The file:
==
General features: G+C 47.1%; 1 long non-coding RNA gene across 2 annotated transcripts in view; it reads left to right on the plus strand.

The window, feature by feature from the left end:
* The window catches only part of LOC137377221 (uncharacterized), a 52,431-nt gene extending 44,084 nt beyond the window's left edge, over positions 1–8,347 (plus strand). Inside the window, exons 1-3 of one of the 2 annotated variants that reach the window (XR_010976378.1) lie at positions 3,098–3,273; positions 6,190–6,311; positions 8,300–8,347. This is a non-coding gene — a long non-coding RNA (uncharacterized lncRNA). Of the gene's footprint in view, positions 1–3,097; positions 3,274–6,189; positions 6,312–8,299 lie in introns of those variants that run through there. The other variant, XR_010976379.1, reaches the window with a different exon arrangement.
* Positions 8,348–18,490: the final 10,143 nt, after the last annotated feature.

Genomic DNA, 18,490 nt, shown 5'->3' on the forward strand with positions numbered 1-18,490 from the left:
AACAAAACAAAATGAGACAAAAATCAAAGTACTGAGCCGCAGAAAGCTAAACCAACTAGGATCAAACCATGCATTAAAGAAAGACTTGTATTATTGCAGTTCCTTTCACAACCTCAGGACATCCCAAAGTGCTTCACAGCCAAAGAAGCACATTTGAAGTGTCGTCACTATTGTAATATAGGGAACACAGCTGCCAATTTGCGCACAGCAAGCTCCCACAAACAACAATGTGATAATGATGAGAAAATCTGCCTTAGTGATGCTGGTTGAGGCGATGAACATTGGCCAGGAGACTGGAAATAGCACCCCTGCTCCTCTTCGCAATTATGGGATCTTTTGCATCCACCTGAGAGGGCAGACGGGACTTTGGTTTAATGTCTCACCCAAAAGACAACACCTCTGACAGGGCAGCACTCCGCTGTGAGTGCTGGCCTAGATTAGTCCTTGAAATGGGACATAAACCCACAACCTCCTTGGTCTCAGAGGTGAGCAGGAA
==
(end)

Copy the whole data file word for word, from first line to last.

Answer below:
General features: G+C 47.1%; 1 long non-coding RNA gene across 2 annotated transcripts in view; it reads left to right on the plus strand.

The window, feature by feature from the left end:
* The window catches only part of LOC137377221 (uncharacterized), a 52,431-nt gene extending 44,084 nt beyond the window's left edge, over positions 1–8,347 (plus strand). Inside the window, exons 1-3 of one of the 2 annotated variants that reach the window (XR_010976378.1) lie at positions 3,098–3,273; positions 6,190–6,311; positions 8,300–8,347. This is a non-coding gene — a long non-coding RNA (uncharacterized lncRNA). Of the gene's footprint in view, positions 1–3,097; positions 3,274–6,189; positions 6,312–8,299 lie in introns of those variants that run through there. The other variant, XR_010976379.1, reaches the window with a different exon arrangement.
* Positions 8,348–18,490: the final 10,143 nt, after the last annotated feature.

Genomic DNA, 18,490 nt, shown 5'->3' on the forward strand with positions numbered 1-18,490 from the left:
AACAAAACAAAATGAGACAAAAATCAAAGTACTGAGCCGCAGAAAGCTAAACCAACTAGGATCAAACCATGCATTAAAGAAAGACTTGTATTATTGCAGTTCCTTTCACAACCTCAGGACATCCCAAAGTGCTTCACAGCCAAAGAAGCACATTTGAAGTGTCGTCACTATTGTAATATAGGGAACACAGCTGCCAATTTGCGCACAGCAAGCTCCCACAAACAACAATGTGATAATGATGAGAAAATCTGCCTTAGTGATGCTGGTTGAGGCGATGAACATTGGCCAGGAGACTGGAAATAGCACCCCTGCTCCTCTTCGCAATTATGGGATCTTTTGCATCCACCTGAGAGGGCAGACGGGACTTTGGTTTAATGTCTCACCCAAAAGACAACACCTCTGACAGGGCAGCACTCCGCTGTGAGTGCTGGCCTAGATTAGTCCTTGAAATGGGACATAAACCCACAACCTCCTTGGTCTCAGAGGTGAGCAGGAA